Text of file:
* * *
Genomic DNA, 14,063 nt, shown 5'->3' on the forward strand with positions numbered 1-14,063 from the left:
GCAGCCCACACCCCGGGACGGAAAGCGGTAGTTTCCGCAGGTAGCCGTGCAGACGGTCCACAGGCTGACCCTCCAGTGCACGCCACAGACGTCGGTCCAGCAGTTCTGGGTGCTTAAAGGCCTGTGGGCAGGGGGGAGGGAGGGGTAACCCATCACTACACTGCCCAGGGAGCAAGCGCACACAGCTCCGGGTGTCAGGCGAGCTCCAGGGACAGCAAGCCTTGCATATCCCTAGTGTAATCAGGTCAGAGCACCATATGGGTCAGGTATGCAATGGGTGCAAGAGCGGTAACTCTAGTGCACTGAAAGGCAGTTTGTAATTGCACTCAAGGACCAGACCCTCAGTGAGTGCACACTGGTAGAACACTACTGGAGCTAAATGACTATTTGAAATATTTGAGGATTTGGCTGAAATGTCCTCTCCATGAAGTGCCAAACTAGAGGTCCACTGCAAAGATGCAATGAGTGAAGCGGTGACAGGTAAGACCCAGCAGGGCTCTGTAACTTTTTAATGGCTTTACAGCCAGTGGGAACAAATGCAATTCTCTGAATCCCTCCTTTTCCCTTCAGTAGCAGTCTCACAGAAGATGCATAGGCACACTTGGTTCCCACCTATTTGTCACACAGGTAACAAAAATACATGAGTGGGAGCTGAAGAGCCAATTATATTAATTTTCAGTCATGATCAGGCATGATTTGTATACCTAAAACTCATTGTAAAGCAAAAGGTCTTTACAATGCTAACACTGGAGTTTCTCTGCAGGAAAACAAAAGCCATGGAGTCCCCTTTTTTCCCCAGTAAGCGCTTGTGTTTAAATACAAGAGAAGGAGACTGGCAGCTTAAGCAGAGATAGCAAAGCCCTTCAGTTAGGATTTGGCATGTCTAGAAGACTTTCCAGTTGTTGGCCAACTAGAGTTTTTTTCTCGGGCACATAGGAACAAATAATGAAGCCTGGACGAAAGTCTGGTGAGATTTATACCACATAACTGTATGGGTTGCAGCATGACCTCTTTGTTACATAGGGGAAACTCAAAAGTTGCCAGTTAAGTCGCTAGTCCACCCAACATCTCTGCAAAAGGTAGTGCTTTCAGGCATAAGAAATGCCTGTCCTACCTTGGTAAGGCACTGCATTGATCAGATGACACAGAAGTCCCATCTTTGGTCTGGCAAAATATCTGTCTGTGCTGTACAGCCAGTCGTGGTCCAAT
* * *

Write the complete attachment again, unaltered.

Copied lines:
Genomic DNA, 14,063 nt, shown 5'->3' on the forward strand with positions numbered 1-14,063 from the left:
GCAGCCCACACCCCGGGACGGAAAGCGGTAGTTTCCGCAGGTAGCCGTGCAGACGGTCCACAGGCTGACCCTCCAGTGCACGCCACAGACGTCGGTCCAGCAGTTCTGGGTGCTTAAAGGCCTGTGGGCAGGGGGGAGGGAGGGGTAACCCATCACTACACTGCCCAGGGAGCAAGCGCACACAGCTCCGGGTGTCAGGCGAGCTCCAGGGACAGCAAGCCTTGCATATCCCTAGTGTAATCAGGTCAGAGCACCATATGGGTCAGGTATGCAATGGGTGCAAGAGCGGTAACTCTAGTGCACTGAAAGGCAGTTTGTAATTGCACTCAAGGACCAGACCCTCAGTGAGTGCACACTGGTAGAACACTACTGGAGCTAAATGACTATTTGAAATATTTGAGGATTTGGCTGAAATGTCCTCTCCATGAAGTGCCAAACTAGAGGTCCACTGCAAAGATGCAATGAGTGAAGCGGTGACAGGTAAGACCCAGCAGGGCTCTGTAACTTTTTAATGGCTTTACAGCCAGTGGGAACAAATGCAATTCTCTGAATCCCTCCTTTTCCCTTCAGTAGCAGTCTCACAGAAGATGCATAGGCACACTTGGTTCCCACCTATTTGTCACACAGGTAACAAAAATACATGAGTGGGAGCTGAAGAGCCAATTATATTAATTTTCAGTCATGATCAGGCATGATTTGTATACCTAAAACTCATTGTAAAGCAAAAGGTCTTTACAATGCTAACACTGGAGTTTCTCTGCAGGAAAACAAAAGCCATGGAGTCCCCTTTTTTCCCCAGTAAGCGCTTGTGTTTAAATACAAGAGAAGGAGACTGGCAGCTTAAGCAGAGATAGCAAAGCCCTTCAGTTAGGATTTGGCATGTCTAGAAGACTTTCCAGTTGTTGGCCAACTAGAGTTTTTTTCTCGGGCACATAGGAACAAATAATGAAGCCTGGACGAAAGTCTGGTGAGATTTATACCACATAACTGTATGGGTTGCAGCATGACCTCTTTGTTACATAGGGGAAACTCAAAAGTTGCCAGTTAAGTCGCTAGTCCACCCAACATCTCTGCAAAAGGTAGTGCTTTCAGGCATAAGAAATGCCTGTCCTACCTTGGTAAGGCACTGCATTGATCAGATGACACAGAAGTCCCATCTTTGGTCTGGCAAAATATCTGTCTGTGCTGTACAGCCAGTCGTGGTCCAAT